Support staff feel unappreciated and unloved. Tom Peck hears their tales of woe

The venue where the King's warhorses once rampaged across the floor, where Led Zeppelin almost took the roof off and where Beyoncé dazzled Giorgio Armani has this week been thumping with a rather less exultant sound: the mouse clicks and keyboard taps of Britain's largest IT support show.

London's Earls Court arena, the rafters of which are more familiar with the reverberations of Bono and The Edge, has this week witnessed lectures on a range of topics, from "Autonomics and Self Managing Systems" to "Rationalising the Software License Landscape".

But for the 5,000 attendees of the Service Desk and IT Support Show, this is the equivalent of rock'n'roll. Wandering wide-eyed between the displays, many appear to have even grown ponytails for the occasion, perhaps to make up for the lack of women. That they are cooped up in a windowless exhibition centre as the unlikely April sunshine continues to beat down doesn't seem to bother them. "People actually take holiday from work and pay their own way to get here," said Robert Beswick, from the Service Desk Institute. "Plus, it gets them out of the office."

"I look forward to it all year," said Howard Burton, an IT support guru for RM Education, IT equipment providers for thousands of schools. "Meeting people, going to the lectures. You'll think I'm really boring, but there's some fascinating software around for keeping track of the locations of laptops, projectors and whiteboards."

"It's the big event of the year," said Justin Scott, 28, who is the head of the service desk for a national kitchen retailer. "The breakfast briefings, the hot-topic round tables. It's a chance to discuss the big issues in the service desk world with similar people."

And who can blame them? The Service Desk Institute (SDI) estimates there are 18,000 IT support desks in the UK, from individuals to 300-strong teams. As the nation's go-to people for lost documents and frozen computer screens, they've come in for more than their fair share of flak at the hands of exasperated office workers. "You only get bad press. You only get negative feedback," said Mr Burton. "No one calls up to say 'Hi, I'm having a great day. Everything's working just great'."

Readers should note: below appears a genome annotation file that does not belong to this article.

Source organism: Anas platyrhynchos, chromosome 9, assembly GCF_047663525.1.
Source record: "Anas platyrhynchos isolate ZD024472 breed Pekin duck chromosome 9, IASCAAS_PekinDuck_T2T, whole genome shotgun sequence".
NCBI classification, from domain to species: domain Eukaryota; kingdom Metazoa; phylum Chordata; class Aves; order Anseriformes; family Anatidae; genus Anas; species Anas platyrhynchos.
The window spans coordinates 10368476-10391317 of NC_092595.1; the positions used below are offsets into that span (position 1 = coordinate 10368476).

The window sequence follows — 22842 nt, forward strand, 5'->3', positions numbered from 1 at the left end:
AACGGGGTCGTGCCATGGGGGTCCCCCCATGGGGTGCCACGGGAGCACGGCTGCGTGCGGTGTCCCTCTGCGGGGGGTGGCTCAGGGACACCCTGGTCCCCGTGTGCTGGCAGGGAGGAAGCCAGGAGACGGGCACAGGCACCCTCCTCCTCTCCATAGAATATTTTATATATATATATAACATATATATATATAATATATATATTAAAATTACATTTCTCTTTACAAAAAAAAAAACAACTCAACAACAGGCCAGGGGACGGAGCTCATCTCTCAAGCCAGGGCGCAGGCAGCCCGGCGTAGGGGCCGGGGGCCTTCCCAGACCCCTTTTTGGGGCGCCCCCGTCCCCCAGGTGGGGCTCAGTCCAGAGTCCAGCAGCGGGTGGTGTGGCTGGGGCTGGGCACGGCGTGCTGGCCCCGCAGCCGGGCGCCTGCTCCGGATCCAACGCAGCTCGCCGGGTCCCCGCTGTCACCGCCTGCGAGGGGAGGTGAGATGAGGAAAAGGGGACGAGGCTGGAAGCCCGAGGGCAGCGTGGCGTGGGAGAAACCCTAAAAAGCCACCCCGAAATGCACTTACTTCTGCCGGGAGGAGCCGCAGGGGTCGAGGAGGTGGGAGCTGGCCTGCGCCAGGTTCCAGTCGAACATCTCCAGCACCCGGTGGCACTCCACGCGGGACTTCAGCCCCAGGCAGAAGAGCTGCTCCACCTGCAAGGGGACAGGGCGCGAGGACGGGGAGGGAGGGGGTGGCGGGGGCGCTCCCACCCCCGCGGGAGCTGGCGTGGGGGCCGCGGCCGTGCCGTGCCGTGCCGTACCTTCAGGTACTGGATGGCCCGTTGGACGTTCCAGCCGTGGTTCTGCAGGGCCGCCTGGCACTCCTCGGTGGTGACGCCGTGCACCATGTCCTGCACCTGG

"A lot of what people say to you is unprintable," said Howard Kendall, chairman of the SDI, and a leading figure in the service desk world for more than 30 years. "They eff and blind a lot. You have to let the customer vent." This is rule number one of the service desk club.

"They are just venting, you don't take it personally," said Nalini Patel, senior service desk analyst at the University of Wolverhampton. "Let the user vent," said Mr Scott. He added: "Someone rang our desk once who was at home, and couldn't get his Hoover to work. He said, 'Someone there must know how I get this thing working again.' The analyst had to apologise and say 'Sorry, my Mrs deals with the Hoover, not me'."

Warming to his topic, he adds: "We do IT support for a national kitchen retailer. They'll ring the service desk saying they've run out of door handles and can we send some more. When we say no they get angry.

"Once someone thought they'd put the phone down and they hadn't. I could hear him berating us for 10 minutes. One guy rang up saying 'I've just been logged in working in the other building over the road. Now I'm back at my own PC and nothing will work.' It took us five minutes to ascertain there'd been a power cut."

With half of the country's IT support converging on west London, it would not be a good day, you would think, to forget your password, but Mr Scott's reaction is reassuring. "Don't worry, I've got my phone with me. I get a text message every time someone logs a complaint. I can access everything remotely, it's fine."

Many people are here to see the latest developments in helpdesk management software. The systems that are meant to ensure that when the latest person calls up angry about another problem, something gets done about it. Since much of this work is disappearing to India and elsewhere in the world, it is in the interests of both its users and developers to make it appear as complex as possible. Brightly coloured pie charts and bar graphs are the order of the day, and they are big on the words "soft" and "solutions".

Global Technology Solutions Ltd attempt to lure in the crowds with a cardboard cut-out of a scantily clad nurse, but it is the only stand that is deserted. Next door at IPSoft, promises of "Autonomic IT Management" are evidently more alluring.

The endgame of the autonomic systems they and others are boasting about is that your computer can see your cock-ups coming and solve them in advance. Impressive stuff, but pity your colleagues when there is no one to vent your rage at waiting at the end of the telephone.

In the meantime, a little courtesy appears to go a long way. "Rarely, very rarely, but sometimes, you'll get an email saying, 'Thanks very much'," said Mr Kendall. "It's those moments that make it all worthwhile."

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